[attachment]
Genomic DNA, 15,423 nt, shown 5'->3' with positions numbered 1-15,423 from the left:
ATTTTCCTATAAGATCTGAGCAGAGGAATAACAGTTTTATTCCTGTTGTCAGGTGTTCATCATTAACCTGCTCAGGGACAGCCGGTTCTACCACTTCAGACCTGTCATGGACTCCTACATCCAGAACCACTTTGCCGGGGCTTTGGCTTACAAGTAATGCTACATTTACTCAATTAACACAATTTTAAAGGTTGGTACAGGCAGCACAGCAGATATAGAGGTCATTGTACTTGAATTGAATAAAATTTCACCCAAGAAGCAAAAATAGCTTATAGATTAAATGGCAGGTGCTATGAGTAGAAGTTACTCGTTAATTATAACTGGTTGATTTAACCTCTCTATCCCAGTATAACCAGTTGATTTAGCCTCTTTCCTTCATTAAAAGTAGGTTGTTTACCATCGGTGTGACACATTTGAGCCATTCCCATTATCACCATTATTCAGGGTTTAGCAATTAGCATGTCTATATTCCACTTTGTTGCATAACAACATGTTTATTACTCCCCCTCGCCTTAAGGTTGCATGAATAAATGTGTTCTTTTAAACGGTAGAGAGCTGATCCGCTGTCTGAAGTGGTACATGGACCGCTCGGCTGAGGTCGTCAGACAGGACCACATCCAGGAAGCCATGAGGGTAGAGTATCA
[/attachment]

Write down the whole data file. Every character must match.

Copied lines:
Genomic DNA, 15,423 nt, shown 5'->3' with positions numbered 1-15,423 from the left:
ATTTTCCTATAAGATCTGAGCAGAGGAATAACAGTTTTATTCCTGTTGTCAGGTGTTCATCATTAACCTGCTCAGGGACAGCCGGTTCTACCACTTCAGACCTGTCATGGACTCCTACATCCAGAACCACTTTGCCGGGGCTTTGGCTTACAAGTAATGCTACATTTACTCAATTAACACAATTTTAAAGGTTGGTACAGGCAGCACAGCAGATATAGAGGTCATTGTACTTGAATTGAATAAAATTTCACCCAAGAAGCAAAAATAGCTTATAGATTAAATGGCAGGTGCTATGAGTAGAAGTTACTCGTTAATTATAACTGGTTGATTTAACCTCTCTATCCCAGTATAACCAGTTGATTTAGCCTCTTTCCTTCATTAAAAGTAGGTTGTTTACCATCGGTGTGACACATTTGAGCCATTCCCATTATCACCATTATTCAGGGTTTAGCAATTAGCATGTCTATATTCCACTTTGTTGCATAACAACATGTTTATTACTCCCCCTCGCCTTAAGGTTGCATGAATAAATGTGTTCTTTTAAACGGTAGAGAGCTGATCCGCTGTCTGAAGTGGTACATGGACCGCTCGGCTGAGGTCGTCAGACAGGACCACATCCAGGAAGCCATGAGGGTAGAGTATCA